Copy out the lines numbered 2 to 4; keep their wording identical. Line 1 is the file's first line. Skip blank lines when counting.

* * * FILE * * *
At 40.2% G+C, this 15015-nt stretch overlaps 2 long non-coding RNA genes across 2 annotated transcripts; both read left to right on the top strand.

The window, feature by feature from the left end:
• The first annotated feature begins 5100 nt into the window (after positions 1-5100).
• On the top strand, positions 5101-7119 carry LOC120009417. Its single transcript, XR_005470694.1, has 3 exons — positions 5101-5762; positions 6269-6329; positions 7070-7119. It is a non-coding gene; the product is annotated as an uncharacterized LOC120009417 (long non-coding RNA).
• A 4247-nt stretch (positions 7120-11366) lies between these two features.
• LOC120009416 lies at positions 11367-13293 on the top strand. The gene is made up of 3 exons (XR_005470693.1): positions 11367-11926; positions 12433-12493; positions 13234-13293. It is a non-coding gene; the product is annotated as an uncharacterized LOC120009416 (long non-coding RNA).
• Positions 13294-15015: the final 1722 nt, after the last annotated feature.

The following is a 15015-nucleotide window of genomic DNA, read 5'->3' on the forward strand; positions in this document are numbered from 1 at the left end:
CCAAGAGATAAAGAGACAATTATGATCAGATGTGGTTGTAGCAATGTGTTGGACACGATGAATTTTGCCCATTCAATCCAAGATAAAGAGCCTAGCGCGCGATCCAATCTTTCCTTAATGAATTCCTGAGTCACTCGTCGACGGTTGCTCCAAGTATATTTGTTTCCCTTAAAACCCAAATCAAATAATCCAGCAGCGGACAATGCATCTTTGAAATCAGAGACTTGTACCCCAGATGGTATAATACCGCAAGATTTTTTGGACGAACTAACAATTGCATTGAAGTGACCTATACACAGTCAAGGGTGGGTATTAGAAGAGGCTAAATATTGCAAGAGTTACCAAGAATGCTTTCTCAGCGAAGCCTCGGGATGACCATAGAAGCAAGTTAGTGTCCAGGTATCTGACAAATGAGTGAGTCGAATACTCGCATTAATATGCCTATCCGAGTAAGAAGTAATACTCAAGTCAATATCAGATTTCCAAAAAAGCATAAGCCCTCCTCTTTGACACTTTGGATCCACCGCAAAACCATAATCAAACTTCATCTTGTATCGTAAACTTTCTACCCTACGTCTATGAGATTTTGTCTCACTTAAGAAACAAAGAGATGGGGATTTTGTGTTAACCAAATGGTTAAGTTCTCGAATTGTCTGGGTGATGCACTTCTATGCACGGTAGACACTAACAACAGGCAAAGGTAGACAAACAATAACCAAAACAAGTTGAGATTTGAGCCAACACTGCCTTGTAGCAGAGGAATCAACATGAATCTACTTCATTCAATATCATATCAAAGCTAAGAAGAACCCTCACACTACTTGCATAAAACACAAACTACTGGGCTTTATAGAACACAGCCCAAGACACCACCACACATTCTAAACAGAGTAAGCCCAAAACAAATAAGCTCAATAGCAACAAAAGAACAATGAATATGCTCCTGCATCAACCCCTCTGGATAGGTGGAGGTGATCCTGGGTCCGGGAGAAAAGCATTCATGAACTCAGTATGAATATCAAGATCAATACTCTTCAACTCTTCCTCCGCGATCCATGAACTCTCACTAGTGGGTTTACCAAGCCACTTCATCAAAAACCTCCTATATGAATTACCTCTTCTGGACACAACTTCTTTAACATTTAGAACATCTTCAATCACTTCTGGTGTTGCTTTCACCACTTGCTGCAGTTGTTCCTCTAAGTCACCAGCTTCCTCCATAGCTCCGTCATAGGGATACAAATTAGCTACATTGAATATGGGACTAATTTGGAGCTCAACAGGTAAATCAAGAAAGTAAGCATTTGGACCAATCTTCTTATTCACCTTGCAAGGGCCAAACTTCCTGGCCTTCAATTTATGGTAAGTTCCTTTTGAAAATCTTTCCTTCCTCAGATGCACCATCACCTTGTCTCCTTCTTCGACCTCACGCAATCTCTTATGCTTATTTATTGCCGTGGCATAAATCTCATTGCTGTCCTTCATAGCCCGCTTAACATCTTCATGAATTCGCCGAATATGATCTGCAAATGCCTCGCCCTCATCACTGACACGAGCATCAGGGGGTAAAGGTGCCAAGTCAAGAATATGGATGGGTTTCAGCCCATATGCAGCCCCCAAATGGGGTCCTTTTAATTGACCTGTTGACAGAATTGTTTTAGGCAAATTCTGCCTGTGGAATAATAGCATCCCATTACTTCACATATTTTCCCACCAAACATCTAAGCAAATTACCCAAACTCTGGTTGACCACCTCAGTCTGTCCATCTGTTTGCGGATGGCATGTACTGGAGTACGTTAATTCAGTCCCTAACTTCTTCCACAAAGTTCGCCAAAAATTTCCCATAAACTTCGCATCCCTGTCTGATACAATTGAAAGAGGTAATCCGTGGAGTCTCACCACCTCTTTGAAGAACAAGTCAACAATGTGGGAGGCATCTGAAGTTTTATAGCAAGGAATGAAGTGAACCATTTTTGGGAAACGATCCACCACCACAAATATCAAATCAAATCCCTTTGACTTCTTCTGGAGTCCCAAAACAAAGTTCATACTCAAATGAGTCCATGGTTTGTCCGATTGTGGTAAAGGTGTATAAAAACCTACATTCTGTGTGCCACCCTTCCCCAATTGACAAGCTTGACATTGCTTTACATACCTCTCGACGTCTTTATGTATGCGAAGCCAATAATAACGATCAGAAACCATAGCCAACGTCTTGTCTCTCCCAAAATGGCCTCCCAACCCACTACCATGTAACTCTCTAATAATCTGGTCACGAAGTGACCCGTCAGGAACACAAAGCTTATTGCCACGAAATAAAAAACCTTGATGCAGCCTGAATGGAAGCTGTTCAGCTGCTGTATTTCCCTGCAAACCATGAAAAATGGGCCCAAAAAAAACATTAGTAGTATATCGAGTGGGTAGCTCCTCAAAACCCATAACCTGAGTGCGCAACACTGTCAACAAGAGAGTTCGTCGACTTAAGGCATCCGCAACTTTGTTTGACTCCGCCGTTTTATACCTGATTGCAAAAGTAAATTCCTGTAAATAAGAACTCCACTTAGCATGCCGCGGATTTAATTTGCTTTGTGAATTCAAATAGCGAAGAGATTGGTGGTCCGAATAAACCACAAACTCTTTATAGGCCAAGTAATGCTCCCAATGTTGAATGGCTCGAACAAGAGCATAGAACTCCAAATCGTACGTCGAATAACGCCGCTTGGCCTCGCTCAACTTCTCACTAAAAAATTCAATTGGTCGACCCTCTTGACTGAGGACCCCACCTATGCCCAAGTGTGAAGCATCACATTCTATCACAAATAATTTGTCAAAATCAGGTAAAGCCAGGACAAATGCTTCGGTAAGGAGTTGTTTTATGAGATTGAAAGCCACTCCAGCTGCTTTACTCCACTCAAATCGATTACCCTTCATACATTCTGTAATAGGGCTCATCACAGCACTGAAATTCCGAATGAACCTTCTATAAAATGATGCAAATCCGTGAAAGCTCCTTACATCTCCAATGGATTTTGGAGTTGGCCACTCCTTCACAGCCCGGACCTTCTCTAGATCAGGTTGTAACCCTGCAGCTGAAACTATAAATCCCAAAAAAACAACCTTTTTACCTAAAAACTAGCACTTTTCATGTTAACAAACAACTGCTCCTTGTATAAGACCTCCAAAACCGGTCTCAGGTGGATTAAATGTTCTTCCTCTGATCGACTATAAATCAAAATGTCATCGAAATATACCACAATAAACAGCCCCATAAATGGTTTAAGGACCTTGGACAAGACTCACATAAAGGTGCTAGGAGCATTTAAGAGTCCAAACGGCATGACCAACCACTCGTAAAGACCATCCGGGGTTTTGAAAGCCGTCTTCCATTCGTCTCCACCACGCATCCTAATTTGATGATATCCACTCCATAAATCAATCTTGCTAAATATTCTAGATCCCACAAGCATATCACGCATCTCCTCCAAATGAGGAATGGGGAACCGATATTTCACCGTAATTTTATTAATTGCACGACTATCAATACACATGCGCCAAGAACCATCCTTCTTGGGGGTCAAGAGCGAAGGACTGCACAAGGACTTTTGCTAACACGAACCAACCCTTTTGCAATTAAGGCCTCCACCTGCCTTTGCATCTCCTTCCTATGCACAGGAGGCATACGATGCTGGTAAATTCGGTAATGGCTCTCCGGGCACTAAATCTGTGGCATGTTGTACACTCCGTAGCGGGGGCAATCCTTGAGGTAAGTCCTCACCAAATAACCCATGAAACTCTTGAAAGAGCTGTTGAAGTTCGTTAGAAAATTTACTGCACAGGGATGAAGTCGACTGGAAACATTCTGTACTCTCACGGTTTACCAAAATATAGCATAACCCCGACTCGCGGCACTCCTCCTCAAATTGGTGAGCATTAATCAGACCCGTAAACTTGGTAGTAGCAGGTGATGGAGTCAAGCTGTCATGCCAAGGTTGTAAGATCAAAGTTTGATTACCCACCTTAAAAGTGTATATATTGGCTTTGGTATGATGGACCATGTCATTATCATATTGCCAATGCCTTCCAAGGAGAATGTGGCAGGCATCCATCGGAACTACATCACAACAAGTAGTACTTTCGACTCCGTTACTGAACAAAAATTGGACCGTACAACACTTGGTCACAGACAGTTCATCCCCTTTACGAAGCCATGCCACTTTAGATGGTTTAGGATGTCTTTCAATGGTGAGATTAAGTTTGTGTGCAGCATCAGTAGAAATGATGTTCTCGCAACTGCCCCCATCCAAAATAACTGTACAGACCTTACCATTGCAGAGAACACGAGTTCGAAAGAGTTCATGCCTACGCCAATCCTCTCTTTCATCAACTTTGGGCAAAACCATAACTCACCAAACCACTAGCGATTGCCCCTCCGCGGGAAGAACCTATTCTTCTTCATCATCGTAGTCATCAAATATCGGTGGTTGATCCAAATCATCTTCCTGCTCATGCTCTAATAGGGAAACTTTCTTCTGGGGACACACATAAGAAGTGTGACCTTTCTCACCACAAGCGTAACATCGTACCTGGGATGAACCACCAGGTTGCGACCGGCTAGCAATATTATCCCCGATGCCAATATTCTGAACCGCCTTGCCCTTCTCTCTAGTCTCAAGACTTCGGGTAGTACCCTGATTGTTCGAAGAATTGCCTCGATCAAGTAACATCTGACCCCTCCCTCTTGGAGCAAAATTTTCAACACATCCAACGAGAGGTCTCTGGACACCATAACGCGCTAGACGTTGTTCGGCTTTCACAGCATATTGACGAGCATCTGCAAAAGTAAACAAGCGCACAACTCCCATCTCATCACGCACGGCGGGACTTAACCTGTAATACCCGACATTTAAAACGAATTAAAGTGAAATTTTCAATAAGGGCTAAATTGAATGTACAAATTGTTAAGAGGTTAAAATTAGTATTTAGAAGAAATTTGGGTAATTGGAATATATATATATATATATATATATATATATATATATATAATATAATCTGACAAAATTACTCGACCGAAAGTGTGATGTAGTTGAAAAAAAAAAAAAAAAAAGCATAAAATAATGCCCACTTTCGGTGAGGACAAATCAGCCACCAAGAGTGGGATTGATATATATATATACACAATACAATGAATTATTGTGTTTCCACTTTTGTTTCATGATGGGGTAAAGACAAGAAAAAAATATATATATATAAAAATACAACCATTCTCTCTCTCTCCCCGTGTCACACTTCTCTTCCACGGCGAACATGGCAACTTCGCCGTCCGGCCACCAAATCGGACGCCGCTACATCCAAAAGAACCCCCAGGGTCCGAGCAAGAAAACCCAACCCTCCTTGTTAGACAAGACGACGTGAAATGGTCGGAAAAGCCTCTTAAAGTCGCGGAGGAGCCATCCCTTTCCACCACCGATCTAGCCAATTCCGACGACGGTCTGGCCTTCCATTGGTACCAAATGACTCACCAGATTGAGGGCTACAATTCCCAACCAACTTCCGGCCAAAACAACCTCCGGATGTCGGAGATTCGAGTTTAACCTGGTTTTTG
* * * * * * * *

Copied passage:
The window, feature by feature from the left end:
• The first annotated feature begins 5100 nt into the window (after positions 1-5100).
• On the top strand, positions 5101-7119 carry LOC120009417. Its single transcript, XR_005470694.1, has 3 exons — positions 5101-5762; positions 6269-6329; positions 7070-7119. It is a non-coding gene; the product is annotated as an uncharacterized LOC120009417 (long non-coding RNA).